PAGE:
Every day brings more bad news for the Biden White House. As the president’s team is learning, when things go wrong, problems can snowball. Former Nixon speechwriter Pat Buchanan noted the dread of the daily “whump” of the Washington Post landing at his front door. Today, thanks to 24-hour news, the once-a-day whump has been replaced by never-ending smartphone pings.

Every day brings more bad news for the Biden White House. As the president’s team is learning, when things go wrong, problems can snowball. Former Nixon speechwriter Pat Buchanan noted the dread of the daily “whump” of the Washington Post landing at his front door. Today, thanks to 24-hour news, the once-a-day whump has been replaced by never-ending smartphone pings.

When bad news hits, it compounds, and unexpected things tend to go wrong. As John Podhoretz, who tracked the tragicomic mishaps of the George H.W. Bush White House for his book “Hell of a Ride” (1993), observed: “Something weird happens when presidencies go wrong—presidents become incompetent at doing the things they were always able to do in their sleep, and their aides follow suit.”

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When bad news hits, it compounds, and unexpected things tend to go wrong. As John Podhoretz, who tracked the tragicomic mishaps of the George H.W. Bush White House for his book “Hell of a Ride” (1993), observed: “Something weird happens when presidencies go wrong—presidents become incompetent at doing the things they were always able to do in their sleep, and their aides follow suit.”

I learned this firsthand in George W. Bush’s White House during Hurricane Katrina. In those days, it seemed nothing could go right for the administration, as every effort the White House made to fix problems failed. President Bush’s attempt to show concern by flying over New Orleans backfired spectacularly. The picture of the president looking down from his plane became one of the worst images of his tenure.

I had my own awkward moment in that period when I was supposed to brief a group of rabbis on what the administration was doing to help the affected area. The typically skillful White House operators somehow messed up the conference call. Instead of opening my channel and muting the participants’, the operators put me on mute and allowed the rest to speak. You can imagine what I heard, mostly along the lines of, “If they can’t get a phone call right, how are they going to solve the problems in New Orleans?” The episode, though quickly resolved, was typical of the reeling White House’s inability to catch a break.

My experience was challenging, but it also happened in a second term. Many first-term White Houses have had to worry about their boss’s re-election prospects amid the chaos. Some have recovered; others haven’t.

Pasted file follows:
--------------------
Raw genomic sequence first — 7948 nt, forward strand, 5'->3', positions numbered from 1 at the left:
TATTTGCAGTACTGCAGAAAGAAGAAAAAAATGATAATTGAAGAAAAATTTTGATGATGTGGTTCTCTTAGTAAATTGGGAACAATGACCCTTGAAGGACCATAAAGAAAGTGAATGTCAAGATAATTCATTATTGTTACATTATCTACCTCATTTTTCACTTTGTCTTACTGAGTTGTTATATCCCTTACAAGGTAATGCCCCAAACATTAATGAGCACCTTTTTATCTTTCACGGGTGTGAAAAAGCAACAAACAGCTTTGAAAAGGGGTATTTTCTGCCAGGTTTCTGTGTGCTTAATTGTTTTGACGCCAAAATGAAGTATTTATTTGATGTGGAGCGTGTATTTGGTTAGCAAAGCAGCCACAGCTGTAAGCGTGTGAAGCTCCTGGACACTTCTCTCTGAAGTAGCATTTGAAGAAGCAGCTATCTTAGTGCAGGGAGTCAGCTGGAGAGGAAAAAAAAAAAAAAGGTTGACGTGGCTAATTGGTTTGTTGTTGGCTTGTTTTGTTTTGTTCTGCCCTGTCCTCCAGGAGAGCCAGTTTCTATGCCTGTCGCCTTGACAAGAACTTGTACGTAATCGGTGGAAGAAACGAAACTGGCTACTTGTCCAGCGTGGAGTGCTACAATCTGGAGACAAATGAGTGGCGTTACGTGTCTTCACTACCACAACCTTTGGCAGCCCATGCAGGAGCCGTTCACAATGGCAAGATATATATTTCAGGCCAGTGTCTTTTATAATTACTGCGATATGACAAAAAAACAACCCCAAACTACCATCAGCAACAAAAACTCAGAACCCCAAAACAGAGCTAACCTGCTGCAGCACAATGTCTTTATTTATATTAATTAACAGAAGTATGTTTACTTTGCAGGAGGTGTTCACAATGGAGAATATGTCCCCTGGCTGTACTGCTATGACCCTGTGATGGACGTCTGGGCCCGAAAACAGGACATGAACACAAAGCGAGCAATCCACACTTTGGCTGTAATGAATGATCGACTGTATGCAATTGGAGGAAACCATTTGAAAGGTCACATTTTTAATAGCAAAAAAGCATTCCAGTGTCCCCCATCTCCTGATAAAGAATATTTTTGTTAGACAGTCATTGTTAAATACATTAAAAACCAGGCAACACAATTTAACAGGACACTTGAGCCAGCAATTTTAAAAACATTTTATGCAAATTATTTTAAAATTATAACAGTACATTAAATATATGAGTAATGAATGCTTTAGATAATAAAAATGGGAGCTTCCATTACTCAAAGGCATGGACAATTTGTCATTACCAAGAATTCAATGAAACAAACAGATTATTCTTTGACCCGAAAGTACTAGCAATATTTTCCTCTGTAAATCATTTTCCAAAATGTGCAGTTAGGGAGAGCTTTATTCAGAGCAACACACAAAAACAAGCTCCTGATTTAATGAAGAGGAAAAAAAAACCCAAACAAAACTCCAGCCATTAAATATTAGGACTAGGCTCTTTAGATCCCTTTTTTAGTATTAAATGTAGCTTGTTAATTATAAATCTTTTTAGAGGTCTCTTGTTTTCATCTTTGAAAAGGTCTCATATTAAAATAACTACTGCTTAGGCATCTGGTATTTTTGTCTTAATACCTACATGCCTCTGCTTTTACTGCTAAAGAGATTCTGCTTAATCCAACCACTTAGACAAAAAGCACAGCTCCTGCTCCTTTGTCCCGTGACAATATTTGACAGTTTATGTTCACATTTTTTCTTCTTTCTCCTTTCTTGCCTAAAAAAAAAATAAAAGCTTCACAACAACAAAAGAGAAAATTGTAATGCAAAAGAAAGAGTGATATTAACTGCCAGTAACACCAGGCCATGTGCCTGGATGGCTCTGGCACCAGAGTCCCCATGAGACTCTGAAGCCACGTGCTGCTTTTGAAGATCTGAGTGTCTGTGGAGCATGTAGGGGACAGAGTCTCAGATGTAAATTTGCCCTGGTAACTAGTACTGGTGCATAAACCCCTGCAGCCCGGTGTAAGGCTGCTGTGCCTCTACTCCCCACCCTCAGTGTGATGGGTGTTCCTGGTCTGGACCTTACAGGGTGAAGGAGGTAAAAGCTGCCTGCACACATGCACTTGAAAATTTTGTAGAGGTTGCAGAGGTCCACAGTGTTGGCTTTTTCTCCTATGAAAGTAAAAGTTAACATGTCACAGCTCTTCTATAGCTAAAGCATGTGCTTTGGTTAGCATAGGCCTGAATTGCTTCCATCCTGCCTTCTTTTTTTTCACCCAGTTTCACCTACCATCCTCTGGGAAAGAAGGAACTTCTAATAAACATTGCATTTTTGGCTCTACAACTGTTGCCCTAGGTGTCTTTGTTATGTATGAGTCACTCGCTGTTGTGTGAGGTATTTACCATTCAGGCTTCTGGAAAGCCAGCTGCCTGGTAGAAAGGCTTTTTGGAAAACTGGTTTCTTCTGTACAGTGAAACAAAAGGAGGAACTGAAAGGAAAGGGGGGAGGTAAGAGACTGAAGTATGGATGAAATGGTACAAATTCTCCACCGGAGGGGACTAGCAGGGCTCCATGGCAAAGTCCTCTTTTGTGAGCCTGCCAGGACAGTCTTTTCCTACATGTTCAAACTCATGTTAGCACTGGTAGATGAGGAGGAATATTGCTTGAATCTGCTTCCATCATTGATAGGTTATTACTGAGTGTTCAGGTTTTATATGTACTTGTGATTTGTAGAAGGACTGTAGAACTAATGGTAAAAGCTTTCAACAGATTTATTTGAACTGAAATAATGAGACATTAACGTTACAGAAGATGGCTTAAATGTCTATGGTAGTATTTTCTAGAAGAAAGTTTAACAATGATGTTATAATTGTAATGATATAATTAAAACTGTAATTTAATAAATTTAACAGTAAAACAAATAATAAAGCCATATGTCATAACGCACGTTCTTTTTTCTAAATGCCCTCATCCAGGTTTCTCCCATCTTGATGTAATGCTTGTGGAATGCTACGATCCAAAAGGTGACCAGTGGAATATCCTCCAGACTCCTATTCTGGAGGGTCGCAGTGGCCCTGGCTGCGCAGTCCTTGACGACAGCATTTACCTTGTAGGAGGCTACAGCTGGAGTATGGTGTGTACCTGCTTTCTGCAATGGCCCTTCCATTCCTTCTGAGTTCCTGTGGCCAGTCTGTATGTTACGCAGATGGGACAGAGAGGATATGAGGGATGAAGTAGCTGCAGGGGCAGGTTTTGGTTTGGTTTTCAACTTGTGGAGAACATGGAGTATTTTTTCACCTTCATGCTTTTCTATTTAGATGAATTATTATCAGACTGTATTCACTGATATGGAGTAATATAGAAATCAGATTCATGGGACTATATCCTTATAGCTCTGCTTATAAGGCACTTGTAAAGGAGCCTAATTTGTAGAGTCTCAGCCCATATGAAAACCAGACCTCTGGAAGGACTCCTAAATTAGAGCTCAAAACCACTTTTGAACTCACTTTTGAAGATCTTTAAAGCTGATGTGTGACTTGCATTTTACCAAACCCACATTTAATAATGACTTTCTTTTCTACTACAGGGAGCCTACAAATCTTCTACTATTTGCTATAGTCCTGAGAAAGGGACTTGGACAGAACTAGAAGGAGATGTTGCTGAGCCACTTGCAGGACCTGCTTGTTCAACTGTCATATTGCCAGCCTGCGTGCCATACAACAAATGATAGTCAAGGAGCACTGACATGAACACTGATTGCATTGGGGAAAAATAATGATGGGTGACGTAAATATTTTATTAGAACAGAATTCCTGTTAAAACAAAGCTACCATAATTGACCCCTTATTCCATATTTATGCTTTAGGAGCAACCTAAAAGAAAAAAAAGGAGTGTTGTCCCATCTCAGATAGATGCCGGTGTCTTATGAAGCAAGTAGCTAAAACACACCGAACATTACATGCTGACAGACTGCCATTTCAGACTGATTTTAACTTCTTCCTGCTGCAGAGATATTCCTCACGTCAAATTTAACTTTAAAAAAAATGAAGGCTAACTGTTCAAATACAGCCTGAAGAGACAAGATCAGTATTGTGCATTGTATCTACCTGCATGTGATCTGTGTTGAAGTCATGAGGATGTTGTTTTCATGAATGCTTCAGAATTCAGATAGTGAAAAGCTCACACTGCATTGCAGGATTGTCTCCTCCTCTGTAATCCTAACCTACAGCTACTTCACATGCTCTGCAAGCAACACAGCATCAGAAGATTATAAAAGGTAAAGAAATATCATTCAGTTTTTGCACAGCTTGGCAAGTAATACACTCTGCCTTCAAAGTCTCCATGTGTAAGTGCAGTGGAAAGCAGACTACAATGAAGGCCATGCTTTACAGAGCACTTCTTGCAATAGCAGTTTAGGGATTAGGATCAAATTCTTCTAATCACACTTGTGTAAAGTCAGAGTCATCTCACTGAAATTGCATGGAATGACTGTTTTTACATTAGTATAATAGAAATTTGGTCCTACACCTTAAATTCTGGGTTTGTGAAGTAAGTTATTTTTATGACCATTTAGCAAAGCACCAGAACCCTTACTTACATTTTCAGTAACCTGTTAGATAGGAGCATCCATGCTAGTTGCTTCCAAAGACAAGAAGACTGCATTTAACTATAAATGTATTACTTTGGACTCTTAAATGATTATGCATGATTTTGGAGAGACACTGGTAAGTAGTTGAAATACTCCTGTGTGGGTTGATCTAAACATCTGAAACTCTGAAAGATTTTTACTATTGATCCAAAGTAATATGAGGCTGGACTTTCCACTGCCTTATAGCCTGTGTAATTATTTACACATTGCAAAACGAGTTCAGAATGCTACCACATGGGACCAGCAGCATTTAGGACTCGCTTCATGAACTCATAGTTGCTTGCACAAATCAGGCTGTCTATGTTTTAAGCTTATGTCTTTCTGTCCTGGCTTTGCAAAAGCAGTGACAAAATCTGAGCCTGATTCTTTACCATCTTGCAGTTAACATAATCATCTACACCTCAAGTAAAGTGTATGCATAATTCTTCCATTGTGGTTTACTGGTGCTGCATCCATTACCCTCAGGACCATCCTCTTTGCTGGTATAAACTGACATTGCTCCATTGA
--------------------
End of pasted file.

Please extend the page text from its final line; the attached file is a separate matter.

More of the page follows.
When Bill Clinton’s administration got off to a rough start, the press was already labeling it a failed presidency—“you know, 10 days into Bill Clinton’s first term,” Press Secretary Dee Dee Myers lamented. Another Clinton aide, George Stephanopoulos, has noted that exhaustion in the face of constant crises can lead to unforced errors: “When you’re brain-dead, you make mistakes.” Barack Obama’s first term brought the swine flu, the Deepwater Horizon oil spill and, perhaps most surprisingly, Somali pirates menacing a U.S.-flagged ship.

Messrs. Clinton and Obama both recovered and won re-election. Contrast that with Jimmy Carter, whose administration faced a host of challenges. Mr. Carter’s infamous 1979 “malaise” speech so cemented his reputation that when a statue of the former president was unveiled on an episode of “The Simpsons” 14 years later, its pedestal displayed the words “Malaise Forever.” Mr. Carter and George H.W. Bush, of whom Mr. Podhoretz wrote, both lost their re-election bids.

White House staffers may find it difficult to keep their heads down as critics clamor for Mr. Biden to bow out. As Mr. Buchanan suggested, Nixon endured repeated tidal waves of bad news in 1973 and 1974 until he finally recognized he had to resign. His White House learned that it’s hard to run the country during a crisis. H.R. Haldeman, Nixon’s chief of staff, illustrated this phenomenon when he referred to an ordinary day, April 16, 1973, as “another all-Watergate day, as they generally tend to be now.”

In such conditions it’s also difficult to avoid thinking about an exit strategy. After Nixon resigned, his loyal speechwriter—a Jesuit priest who would achieve fame in the 1980s as an obstreperous television host—had no idea what to do next. Mr. Buchanan wired National Review editor William F. Buckley on the speechwriter’s behalf, asking for help. Buckley’s reply might give Biden staffers a sense of the cold world that could await them once their boss is no longer in power: “Dear Patrick: Intending no disrespect, who is the Rev. John J. McLaughlin, S.J.? Cordially, Bill.”

Mr. Troy is a senior fellow at the Bipartisan Policy Center and former senior White House aide. He is author of “The Power and the Money: The Epic Clashes Between Commanders in Chief and Titans of Industry,” which will be published by Regnery on Aug. 20.

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